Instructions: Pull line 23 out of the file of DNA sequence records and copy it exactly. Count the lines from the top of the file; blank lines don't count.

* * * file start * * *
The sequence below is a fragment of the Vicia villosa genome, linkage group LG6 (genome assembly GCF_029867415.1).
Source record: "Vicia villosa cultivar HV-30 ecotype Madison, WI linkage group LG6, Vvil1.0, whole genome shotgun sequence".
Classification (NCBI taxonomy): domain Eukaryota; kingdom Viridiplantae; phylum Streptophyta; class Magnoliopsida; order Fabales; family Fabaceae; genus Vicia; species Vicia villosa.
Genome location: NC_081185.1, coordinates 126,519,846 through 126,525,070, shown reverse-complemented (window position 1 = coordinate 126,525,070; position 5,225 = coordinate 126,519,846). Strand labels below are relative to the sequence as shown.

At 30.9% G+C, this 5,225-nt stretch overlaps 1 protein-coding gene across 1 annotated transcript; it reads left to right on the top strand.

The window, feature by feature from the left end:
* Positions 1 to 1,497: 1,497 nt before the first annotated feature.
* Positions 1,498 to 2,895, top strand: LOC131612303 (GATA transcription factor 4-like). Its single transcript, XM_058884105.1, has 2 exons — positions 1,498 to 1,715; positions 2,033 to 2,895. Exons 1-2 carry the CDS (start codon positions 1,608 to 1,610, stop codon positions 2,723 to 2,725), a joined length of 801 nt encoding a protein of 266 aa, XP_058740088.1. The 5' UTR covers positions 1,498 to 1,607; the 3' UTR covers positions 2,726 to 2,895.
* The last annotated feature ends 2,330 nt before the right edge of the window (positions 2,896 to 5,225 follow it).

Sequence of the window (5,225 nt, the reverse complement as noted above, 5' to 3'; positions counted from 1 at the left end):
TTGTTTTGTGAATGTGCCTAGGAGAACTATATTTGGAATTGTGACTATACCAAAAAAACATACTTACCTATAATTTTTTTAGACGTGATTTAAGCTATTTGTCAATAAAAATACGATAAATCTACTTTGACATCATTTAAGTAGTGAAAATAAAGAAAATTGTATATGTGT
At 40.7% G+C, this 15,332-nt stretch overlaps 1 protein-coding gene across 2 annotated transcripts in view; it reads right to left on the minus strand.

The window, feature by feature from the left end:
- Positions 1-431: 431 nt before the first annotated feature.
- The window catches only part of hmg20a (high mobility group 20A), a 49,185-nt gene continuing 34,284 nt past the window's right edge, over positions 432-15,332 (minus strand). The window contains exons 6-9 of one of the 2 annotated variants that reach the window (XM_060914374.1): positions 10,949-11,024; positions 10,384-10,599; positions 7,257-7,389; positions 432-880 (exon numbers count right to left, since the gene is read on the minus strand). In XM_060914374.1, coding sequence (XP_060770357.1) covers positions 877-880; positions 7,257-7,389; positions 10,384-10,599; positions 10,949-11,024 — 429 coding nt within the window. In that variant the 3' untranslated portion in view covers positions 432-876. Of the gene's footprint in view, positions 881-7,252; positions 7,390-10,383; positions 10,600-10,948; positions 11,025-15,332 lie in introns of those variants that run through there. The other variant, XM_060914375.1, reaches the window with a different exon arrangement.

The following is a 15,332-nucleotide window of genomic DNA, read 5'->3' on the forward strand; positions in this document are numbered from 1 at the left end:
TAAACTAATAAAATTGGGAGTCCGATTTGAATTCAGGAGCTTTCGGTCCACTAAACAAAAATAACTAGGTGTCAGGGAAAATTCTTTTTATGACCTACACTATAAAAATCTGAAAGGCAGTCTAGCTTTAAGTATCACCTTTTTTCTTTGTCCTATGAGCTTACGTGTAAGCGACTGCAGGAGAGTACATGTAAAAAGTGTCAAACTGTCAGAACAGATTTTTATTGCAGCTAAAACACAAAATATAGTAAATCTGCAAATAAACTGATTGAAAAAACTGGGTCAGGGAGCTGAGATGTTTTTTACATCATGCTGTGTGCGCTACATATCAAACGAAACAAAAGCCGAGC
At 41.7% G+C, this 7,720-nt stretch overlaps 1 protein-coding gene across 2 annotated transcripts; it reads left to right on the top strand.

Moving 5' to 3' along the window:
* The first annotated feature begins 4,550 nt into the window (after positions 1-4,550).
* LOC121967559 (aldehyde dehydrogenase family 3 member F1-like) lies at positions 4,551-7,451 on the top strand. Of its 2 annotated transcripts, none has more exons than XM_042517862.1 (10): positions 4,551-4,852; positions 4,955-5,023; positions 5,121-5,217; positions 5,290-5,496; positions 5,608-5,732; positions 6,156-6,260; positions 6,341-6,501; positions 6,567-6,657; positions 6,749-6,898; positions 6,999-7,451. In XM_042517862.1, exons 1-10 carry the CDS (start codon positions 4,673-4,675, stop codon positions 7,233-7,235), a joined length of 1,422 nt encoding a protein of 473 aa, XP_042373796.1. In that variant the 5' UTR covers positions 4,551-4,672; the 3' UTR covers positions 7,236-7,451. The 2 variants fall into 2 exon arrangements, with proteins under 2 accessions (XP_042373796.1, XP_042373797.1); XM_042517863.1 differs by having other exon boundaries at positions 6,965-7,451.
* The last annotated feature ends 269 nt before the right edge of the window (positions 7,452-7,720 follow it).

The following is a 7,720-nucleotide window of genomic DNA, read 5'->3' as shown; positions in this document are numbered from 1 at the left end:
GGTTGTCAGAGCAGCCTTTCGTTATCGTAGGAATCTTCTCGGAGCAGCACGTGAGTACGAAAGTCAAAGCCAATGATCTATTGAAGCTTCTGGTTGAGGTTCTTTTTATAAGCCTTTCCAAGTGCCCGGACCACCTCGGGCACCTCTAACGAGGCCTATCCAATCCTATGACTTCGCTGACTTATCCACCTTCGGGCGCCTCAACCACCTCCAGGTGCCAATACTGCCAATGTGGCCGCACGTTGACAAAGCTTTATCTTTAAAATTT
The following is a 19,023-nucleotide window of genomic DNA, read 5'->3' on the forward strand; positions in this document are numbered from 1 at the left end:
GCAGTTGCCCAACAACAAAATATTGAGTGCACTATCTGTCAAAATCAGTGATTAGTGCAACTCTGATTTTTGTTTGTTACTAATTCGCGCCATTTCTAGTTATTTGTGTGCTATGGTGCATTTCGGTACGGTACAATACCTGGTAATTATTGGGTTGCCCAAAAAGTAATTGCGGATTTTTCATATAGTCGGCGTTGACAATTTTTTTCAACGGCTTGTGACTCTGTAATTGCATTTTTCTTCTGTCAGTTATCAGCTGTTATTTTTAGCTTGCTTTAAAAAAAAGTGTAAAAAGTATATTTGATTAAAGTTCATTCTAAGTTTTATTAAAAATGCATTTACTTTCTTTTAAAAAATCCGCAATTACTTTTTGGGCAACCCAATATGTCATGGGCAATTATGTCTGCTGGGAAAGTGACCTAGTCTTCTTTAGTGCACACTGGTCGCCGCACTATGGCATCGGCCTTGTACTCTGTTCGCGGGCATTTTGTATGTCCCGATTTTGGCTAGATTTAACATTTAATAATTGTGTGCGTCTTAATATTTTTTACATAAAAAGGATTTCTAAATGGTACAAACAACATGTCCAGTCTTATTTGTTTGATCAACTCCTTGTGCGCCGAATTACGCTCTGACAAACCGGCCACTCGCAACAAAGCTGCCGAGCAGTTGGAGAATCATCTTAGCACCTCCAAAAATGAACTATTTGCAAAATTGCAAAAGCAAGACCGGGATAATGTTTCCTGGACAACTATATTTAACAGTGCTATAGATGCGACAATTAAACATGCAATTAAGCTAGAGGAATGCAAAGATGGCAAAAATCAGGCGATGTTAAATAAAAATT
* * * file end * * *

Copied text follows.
The following is a 7,720-nucleotide window of genomic DNA, read 5'->3' as shown; positions in this document are numbered from 1 at the left end: